Tracy was raised on her family farm, the daughter of Ronnie and Dina Herrmann. She has two older siblings, Milo and Erin. She attended Bucklin High School and eventually earned a degree in Human Resource Management; she now serves in recruiting and event planning for Crop Quest.

 

Ross was born in Paris, Tex. and moved to Cimarron as a toddler. He learned a love for farm-work from his father, John Smith, a cattleman, and his mother, Mary. He has three older siblings, Rachel, Nicole and Joshua. After earning his degree, he taught geography and history at Dodge City High School for five years before devoting himself full time to working on his in-laws’ family farm in Ford. 

 

“I want to pass down some of the things that my parents taught me,” Ross said of parenthood. “They did a good job. They worked hard. I gained a lot of values from them.”

 

Having spent two semesters in Spain and Mexico to learn the Spanish language—as well as the Spanish and Mexican culture—Tracy said she is very open to adopting a boy or girl of a different cultural heritage.

 

“I would look forward to mixing some of our culture and values with their heritage,” Tracy said. 

 

The couple recognizes that it must be an agonizing decision for the birth-parent to choose the adoption process.

 

Tracy said she appreciates the fact that Catholic Charities “would help the expectant mother’s decision to either parent the child, or go through the adoption process. 

 

“We’re taught that the first priority is the baby, then the birth parents, then the adoptive parents,” Tracy said.

 

They admitted that the thought of open adoption (in which the birth parent(s) continue to be a part of the child’s life) was intimidating. But through the classes that the Smiths took as part of the Catholic Charities adoption program, they learned that open adoption is ultimately helpful to the birth-mom in coping with her decision. And it helps the child, who will never face the enduring mystery of their birth-family.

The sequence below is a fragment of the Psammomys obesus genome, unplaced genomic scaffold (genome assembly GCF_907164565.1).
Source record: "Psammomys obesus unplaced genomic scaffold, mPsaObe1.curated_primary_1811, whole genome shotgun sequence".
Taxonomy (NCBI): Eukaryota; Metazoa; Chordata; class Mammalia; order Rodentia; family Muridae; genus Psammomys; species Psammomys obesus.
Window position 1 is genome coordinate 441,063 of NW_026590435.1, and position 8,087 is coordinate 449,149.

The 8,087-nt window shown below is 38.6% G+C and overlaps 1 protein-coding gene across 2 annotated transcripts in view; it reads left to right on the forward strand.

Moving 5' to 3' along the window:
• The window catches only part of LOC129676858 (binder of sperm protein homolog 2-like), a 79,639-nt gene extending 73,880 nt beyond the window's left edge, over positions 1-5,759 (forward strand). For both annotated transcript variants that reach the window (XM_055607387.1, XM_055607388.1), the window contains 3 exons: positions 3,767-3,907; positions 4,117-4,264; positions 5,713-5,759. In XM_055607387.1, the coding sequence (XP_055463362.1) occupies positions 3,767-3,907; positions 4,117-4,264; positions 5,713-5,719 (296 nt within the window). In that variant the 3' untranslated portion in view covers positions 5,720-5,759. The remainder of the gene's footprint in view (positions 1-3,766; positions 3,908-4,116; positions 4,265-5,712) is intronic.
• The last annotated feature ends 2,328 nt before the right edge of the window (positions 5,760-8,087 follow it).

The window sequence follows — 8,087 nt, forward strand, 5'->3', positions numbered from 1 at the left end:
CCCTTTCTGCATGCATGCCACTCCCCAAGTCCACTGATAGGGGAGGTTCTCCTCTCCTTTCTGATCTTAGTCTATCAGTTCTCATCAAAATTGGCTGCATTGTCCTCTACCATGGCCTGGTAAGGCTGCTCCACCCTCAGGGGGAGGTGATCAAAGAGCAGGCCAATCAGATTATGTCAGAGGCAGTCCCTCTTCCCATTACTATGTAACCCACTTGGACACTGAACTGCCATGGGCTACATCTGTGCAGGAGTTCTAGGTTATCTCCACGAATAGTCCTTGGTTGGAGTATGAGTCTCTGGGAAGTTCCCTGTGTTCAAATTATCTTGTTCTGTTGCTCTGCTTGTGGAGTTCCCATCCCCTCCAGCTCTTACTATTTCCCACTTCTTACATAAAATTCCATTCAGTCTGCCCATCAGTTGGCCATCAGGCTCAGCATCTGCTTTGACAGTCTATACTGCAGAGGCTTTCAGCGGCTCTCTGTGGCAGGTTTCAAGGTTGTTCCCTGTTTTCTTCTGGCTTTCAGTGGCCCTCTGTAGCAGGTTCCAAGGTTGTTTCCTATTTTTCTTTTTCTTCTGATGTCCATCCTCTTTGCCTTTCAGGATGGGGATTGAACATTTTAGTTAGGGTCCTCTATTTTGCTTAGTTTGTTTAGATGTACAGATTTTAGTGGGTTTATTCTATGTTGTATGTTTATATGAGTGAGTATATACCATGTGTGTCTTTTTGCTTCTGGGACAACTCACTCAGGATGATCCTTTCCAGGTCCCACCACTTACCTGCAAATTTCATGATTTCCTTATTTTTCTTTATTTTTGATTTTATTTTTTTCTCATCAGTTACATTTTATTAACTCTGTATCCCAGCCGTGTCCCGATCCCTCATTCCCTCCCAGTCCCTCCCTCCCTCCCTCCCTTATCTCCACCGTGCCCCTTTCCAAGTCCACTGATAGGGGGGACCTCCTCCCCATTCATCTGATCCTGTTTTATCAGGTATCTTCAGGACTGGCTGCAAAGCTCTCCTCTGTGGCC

Tracy and Ross have been married for five years. They attend the Cathedral of Our Lady of Guadalupe in Dodge City. They are hard-working, farm-stock Kansans, as is attested to by the amount of construction work they’ve both put in on their Dodge City home. The work-in-progress shows a skill and talent for construction and woodworking from both parents.

 

One day they will have a child, and that child will be lucky. He or she will more than likely develop an artistry for working with wood and other building materials; they’ll appreciate and respect the Kansas farmer as being the heart of the heartland; and they’ll love animals (Doug and Gabe, right, were out enjoying their big backyard the day of our visit). 

 

But most importantly, the child will be enveloped by the love of two good people intent on passing on their love of life and love for God, who has already blessed them so deeply.

 

Well Ross and Tracy, that one day is here! Congratulations on your new bundle of joy! We couldn't be happier for you!